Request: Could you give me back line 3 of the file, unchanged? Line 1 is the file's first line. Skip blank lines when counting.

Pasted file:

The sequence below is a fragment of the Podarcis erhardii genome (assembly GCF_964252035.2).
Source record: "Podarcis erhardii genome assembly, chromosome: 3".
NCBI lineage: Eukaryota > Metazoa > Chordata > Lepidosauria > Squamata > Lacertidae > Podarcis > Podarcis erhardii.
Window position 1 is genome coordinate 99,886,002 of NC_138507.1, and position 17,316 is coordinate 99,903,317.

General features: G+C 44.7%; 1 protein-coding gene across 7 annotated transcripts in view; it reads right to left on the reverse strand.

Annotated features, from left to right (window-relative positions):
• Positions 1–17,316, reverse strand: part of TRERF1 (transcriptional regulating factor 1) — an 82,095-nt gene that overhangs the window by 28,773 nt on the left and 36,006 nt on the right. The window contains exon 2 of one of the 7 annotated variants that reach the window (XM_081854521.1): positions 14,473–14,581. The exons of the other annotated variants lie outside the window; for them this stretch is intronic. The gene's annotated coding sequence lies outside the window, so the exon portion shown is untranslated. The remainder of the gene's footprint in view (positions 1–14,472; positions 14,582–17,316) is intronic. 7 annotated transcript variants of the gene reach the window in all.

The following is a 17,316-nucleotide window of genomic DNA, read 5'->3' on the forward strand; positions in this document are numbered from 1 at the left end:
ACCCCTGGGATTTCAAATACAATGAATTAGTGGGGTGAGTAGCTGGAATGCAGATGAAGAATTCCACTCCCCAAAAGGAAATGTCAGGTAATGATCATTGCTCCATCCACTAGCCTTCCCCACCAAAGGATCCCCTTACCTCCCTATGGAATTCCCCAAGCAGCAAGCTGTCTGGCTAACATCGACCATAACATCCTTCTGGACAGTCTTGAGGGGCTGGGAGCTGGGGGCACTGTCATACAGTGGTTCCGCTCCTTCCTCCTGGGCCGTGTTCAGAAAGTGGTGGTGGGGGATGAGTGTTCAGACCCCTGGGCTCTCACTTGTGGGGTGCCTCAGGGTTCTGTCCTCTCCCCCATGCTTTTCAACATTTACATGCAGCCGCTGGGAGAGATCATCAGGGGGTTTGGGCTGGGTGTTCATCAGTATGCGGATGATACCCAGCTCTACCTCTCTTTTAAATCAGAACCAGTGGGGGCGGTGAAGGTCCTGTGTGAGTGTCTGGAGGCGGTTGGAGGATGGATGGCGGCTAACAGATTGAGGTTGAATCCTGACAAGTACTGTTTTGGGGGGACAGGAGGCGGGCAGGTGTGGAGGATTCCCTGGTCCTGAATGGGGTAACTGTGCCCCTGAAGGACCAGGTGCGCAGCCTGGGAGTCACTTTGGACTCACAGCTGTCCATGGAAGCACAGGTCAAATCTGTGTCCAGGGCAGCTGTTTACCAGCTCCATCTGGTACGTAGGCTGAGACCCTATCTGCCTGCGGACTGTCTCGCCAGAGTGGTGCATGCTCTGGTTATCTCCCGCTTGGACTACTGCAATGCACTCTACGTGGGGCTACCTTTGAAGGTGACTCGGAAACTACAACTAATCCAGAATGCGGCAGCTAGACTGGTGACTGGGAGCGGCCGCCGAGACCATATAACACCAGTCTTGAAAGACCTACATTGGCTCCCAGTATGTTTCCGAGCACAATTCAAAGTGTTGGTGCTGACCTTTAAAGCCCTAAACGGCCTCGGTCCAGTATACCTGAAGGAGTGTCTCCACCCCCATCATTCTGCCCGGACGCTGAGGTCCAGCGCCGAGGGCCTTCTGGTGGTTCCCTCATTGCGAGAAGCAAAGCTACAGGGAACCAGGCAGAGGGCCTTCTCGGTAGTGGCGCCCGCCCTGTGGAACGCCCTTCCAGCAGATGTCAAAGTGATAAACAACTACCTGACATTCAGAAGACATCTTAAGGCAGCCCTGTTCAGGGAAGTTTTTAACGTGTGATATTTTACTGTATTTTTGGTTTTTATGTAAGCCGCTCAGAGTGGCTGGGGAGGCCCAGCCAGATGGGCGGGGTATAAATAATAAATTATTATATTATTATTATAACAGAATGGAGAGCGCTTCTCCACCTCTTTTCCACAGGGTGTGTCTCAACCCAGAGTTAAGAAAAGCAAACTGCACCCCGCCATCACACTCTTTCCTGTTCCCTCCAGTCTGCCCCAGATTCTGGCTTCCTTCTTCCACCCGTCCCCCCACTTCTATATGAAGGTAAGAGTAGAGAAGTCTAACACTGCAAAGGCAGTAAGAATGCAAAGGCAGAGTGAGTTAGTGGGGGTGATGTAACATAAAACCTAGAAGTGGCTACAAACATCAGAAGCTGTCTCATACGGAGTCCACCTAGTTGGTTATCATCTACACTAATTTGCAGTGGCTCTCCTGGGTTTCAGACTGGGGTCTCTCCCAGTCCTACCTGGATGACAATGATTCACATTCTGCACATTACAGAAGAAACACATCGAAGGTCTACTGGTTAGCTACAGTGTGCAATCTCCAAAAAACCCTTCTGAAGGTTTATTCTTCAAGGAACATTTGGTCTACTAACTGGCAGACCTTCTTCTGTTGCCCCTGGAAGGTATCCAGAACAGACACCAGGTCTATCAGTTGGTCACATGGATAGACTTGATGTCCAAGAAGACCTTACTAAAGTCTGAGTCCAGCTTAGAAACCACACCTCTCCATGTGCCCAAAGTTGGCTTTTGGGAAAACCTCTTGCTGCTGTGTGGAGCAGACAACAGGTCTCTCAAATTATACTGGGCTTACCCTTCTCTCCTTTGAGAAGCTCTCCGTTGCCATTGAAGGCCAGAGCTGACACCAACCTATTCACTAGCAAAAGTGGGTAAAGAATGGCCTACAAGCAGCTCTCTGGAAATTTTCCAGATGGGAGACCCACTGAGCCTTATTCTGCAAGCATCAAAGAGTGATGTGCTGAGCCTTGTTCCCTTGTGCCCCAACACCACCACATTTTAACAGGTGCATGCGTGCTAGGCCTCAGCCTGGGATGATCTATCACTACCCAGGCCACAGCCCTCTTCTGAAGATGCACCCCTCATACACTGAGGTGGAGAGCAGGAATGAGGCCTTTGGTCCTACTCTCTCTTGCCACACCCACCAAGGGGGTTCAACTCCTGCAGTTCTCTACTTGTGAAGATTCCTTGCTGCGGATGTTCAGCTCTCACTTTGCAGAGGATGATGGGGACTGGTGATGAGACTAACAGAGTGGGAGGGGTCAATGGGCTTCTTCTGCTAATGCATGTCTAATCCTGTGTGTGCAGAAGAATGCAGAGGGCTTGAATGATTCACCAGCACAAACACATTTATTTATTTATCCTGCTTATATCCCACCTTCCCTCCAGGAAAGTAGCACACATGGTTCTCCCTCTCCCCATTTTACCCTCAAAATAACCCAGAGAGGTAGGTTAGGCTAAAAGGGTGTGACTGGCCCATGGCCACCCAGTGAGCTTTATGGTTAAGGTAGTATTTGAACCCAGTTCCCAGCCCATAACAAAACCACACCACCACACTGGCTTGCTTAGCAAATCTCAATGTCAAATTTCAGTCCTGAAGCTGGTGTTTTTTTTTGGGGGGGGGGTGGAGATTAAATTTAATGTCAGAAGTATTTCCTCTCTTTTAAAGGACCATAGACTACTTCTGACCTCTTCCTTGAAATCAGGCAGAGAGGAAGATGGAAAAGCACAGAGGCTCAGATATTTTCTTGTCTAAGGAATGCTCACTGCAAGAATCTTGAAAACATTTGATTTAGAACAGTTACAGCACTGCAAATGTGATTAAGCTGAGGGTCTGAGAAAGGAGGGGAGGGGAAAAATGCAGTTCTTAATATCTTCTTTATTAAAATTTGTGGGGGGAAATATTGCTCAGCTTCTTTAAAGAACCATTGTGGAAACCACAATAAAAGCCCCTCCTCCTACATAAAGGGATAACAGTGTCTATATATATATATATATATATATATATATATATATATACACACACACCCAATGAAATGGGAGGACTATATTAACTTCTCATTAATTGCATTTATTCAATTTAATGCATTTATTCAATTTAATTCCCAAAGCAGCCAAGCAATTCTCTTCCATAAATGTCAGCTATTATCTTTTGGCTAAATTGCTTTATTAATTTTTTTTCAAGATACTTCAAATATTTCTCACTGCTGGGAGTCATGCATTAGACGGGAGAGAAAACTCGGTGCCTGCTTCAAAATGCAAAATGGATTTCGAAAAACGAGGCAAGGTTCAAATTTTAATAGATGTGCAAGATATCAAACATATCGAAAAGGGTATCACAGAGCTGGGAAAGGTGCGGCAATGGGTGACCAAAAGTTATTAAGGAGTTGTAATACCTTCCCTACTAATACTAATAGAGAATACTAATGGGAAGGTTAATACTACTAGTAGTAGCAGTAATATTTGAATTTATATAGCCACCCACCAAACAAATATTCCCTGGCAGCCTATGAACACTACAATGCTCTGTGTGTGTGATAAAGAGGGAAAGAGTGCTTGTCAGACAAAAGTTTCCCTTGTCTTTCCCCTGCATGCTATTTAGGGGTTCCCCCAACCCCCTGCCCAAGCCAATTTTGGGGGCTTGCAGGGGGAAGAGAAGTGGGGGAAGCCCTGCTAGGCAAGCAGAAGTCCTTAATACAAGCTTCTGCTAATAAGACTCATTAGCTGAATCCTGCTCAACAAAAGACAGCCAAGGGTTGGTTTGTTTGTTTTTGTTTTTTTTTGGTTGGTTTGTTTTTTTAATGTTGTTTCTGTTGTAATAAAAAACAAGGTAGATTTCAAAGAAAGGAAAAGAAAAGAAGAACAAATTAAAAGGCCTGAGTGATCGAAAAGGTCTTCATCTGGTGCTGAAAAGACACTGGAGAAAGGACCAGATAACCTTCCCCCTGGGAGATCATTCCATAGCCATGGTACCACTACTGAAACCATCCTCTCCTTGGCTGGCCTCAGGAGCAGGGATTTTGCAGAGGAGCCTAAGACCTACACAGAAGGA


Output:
NCBI lineage: Eukaryota > Metazoa > Chordata > Lepidosauria > Squamata > Lacertidae > Podarcis > Podarcis erhardii.